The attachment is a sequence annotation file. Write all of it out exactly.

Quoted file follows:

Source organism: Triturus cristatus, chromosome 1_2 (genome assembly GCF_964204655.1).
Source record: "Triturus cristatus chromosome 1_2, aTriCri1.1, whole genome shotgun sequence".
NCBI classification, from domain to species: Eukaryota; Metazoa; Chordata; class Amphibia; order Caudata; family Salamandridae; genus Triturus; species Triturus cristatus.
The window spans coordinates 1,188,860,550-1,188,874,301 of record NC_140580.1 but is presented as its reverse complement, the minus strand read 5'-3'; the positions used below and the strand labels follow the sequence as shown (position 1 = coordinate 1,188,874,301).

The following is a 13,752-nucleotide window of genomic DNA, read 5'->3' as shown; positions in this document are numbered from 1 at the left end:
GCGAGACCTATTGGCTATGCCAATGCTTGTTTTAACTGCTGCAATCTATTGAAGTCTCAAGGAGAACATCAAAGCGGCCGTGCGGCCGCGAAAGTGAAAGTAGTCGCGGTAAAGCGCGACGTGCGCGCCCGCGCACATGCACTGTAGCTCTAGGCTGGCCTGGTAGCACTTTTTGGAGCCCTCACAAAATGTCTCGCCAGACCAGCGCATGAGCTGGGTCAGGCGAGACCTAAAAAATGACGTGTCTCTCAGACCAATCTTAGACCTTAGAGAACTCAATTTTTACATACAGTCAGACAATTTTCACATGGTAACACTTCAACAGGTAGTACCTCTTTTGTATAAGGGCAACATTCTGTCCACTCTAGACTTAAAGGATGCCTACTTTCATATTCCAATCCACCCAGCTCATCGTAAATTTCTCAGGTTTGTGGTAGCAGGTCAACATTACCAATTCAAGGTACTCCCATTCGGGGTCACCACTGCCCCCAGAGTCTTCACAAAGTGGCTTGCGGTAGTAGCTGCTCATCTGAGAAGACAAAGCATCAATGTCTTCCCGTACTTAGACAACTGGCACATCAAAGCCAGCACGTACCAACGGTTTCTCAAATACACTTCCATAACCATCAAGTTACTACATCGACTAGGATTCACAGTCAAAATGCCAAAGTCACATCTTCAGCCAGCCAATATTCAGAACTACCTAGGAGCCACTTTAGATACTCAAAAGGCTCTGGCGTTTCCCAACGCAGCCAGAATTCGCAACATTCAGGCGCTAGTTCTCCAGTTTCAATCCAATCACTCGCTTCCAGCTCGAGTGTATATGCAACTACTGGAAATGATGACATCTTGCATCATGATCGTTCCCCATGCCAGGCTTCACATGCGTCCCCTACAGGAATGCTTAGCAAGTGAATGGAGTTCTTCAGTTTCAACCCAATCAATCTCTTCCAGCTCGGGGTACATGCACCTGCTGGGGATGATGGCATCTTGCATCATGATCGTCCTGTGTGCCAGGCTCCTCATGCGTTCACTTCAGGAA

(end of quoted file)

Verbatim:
Source organism: Triturus cristatus, chromosome 1_2 (genome assembly GCF_964204655.1).
Source record: "Triturus cristatus chromosome 1_2, aTriCri1.1, whole genome shotgun sequence".
NCBI classification, from domain to species: Eukaryota; Metazoa; Chordata; class Amphibia; order Caudata; family Salamandridae; genus Triturus; species Triturus cristatus.
The window spans coordinates 1,188,860,550-1,188,874,301 of record NC_140580.1 but is presented as its reverse complement, the minus strand read 5'-3'; the positions used below and the strand labels follow the sequence as shown (position 1 = coordinate 1,188,874,301).

The following is a 13,752-nucleotide window of genomic DNA, read 5'->3' as shown; positions in this document are numbered from 1 at the left end:
GCGAGACCTATTGGCTATGCCAATGCTTGTTTTAACTGCTGCAATCTATTGAAGTCTCAAGGAGAACATCAAAGCGGCCGTGCGGCCGCGAAAGTGAAAGTAGTCGCGGTAAAGCGCGACGTGCGCGCCCGCGCACATGCACTGTAGCTCTAGGCTGGCCTGGTAGCACTTTTTGGAGCCCTCACAAAATGTCTCGCCAGACCAGCGCATGAGCTGGGTCAGGCGAGACCTAAAAAATGACGTGTCTCTCAGACCAATCTTAGACCTTAGAGAACTCAATTTTTACATACAGTCAGACAATTTTCACATGGTAACACTTCAACAGGTAGTACCTCTTTTGTATAAGGGCAACATTCTGTCCACTCTAGACTTAAAGGATGCCTACTTTCATATTCCAATCCACCCAGCTCATCGTAAATTTCTCAGGTTTGTGGTAGCAGGTCAACATTACCAATTCAAGGTACTCCCATTCGGGGTCACCACTGCCCCCAGAGTCTTCACAAAGTGGCTTGCGGTAGTAGCTGCTCATCTGAGAAGACAAAGCATCAATGTCTTCCCGTACTTAGACAACTGGCACATCAAAGCCAGCACGTACCAACGGTTTCTCAAATACACTTCCATAACCATCAAGTTACTACATCGACTAGGATTCACAGTCAAAATGCCAAAGTCACATCTTCAGCCAGCCAATATTCAGAACTACCTAGGAGCCACTTTAGATACTCAAAAGGCTCTGGCGTTTCCCAACGCAGCCAGAATTCGCAACATTCAGGCGCTAGTTCTCCAGTTTCAATCCAATCACTCGCTTCCAGCTCGAGTGTATATGCAACTACTGGAAATGATGACATCTTGCATCATGATCGTTCCCCATGCCAGGCTTCACATGCGTCCCCTACAGGAATGCTTAGCAAGTGAATGGAGTTCTTCAGTTTCAACCCAATCAATCTCTTCCAGCTCGGGGTACATGCACCTGCTGGGGATGATGGCATCTTGCATCATGATCGTCCTGTGTGCCAGGCTCCTCATGCGTTCACTTCAGGAA